That "pre" Santa Ana wind feeling was present in the air; brightness, clarity and a smell that is earthy yet electric. Thanksgiving was in two days, so this weather is expected. By mid morning, the winds will be rushing down the pass, through the valleys and over the hills to the ocean. Tumbleweeds and garbage would be gathering up against fences and layers of dirt would find its way onto the windowsills. Truckers would huddle under overpasses waiting it out or if some braved it, they could easily find themselves blown over, looking like so many dead farm animals waiting for "pick-up."
I began my day like any other, busily doing household chores while getting ready for work.
"Corey, do me a favor hon." "Please take that basket of laundry out to the garage."
My son is home from school, instead electing to do independent study through the high school. He is in his senior year.
I glance at the clock, and I need to leave for work in twenty minutes. I dislike the Santa Anas; another too warm Thanksgiving, and all that dirt. My thoughts drift towards my mother who had died three years ago on Thanksgiving Day.
"Please Lord, I pray, get me through this month of November." "I just need your grace today..."
Cancer had pirated my father's lymph nodes and blood cells twenty-one years ago, taking him one week before the "big feast." My oldest son, Tim, was diagnosed with kidney disease in the fall of his fourth year, and these Santa Ana winds just whip up the layer of sadness of these life-changing seasons in my life.
"I am just going to get this laundry switched and then get to work," I am thinking, as I dump the basket beside the appliances.
The garage is a wood workers workshop, but not the kind you would see on television. There are stains and staining rags lying around and a lot of sawdust amongst unfinished projects. The combination of the stain smell, the sawdust and the November air is warm and pungent and I can feel my sinus tighten up for a sneeze.
I start the dryer, head for the house to grab my purse. "Bye Corey." "Call Rodney for a ride, or maybe I’ll come at lunch.
Corey heads down the hall to the bedroom where a "morning nap" is his plan. Like a cat, he is soon curled up with the TV as the wind begins to rattle the windows.
"Coleene", my supervisor says, "Pick up the phone, it is an emergency."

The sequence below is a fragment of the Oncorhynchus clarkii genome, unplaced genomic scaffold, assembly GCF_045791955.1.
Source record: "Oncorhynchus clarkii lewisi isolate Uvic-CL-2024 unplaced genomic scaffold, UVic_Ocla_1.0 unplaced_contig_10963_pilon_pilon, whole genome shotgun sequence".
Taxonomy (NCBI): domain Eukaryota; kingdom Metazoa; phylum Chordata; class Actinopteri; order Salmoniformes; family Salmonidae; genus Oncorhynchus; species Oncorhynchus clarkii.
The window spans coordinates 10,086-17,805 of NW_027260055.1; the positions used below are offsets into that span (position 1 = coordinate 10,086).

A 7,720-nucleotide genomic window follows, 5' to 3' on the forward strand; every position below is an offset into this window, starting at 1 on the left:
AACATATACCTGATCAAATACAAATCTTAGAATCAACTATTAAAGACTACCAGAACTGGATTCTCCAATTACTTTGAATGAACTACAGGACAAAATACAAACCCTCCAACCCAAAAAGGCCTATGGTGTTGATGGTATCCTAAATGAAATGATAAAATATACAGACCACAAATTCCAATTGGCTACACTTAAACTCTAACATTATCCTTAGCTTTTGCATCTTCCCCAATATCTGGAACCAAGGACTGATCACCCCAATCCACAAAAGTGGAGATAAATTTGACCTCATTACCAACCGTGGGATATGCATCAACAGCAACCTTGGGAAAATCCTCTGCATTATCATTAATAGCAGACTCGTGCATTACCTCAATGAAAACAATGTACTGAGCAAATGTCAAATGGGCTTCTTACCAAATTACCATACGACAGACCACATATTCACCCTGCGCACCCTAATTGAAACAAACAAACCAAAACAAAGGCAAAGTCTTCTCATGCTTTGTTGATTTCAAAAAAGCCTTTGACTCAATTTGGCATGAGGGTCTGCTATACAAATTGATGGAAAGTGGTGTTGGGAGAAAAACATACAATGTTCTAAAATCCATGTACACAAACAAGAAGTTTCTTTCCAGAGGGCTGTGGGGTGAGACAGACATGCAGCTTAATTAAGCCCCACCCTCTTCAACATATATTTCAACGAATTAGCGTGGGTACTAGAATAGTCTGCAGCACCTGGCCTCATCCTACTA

"Hello," I say, as the nerves in my body begin to do their dance in my stomach.
"It's Connie, hon." "You need to come home; your house is on fire." "Corey is OK.”
As I race through the parking lot, and into the streets breaking traffic laws, I think..."Lord, it's November, of course..." The prayer stops as I look up, see the massive gray smoke out my windshield, and approach my barricaded street.
There are crowds of people, and fire trucks, but I am searching for Corey. "There he is, safe with the dog." Big tears are rolling down the cheeks of this six foot, 280-pound football tackle. He hugs me tightly and we are crying. He begins to babble on how he was asleep, Rodney, his best friend since Kindergarten, woke him up, and how they had tried to extinguish the fire with the garden hose to no avail.
The firefighter approached me; my cat "Puff" in his arms. "Ma'me, she sustained some smoke inhalation but we gave her oxygen...get her to your vet right away." "Thank you, thank you,” I say, as I cuddle my frightened kitty.
I make those necessary phone calls, and then through my tears looked up to see the destroyed garage, my smoldering roof and broken windows. What remains are the lingering clean-up crews, the yellow caution tape, looky-loos and vulture insurance adjusters. I begin to come to my senses as my own "smoke" begins to clear.
"OK Lord, you have my attention." ...about that grace I asked for this morning...did my prayer get stuck in some tree like a grocery bag after the Santa Anas?"
The winds die with the twilight, but my journey towards restoration and a grounded walk with God had begun that November day. The winds of change can bring renewal and refreshment when you begin to surrender to the Source.
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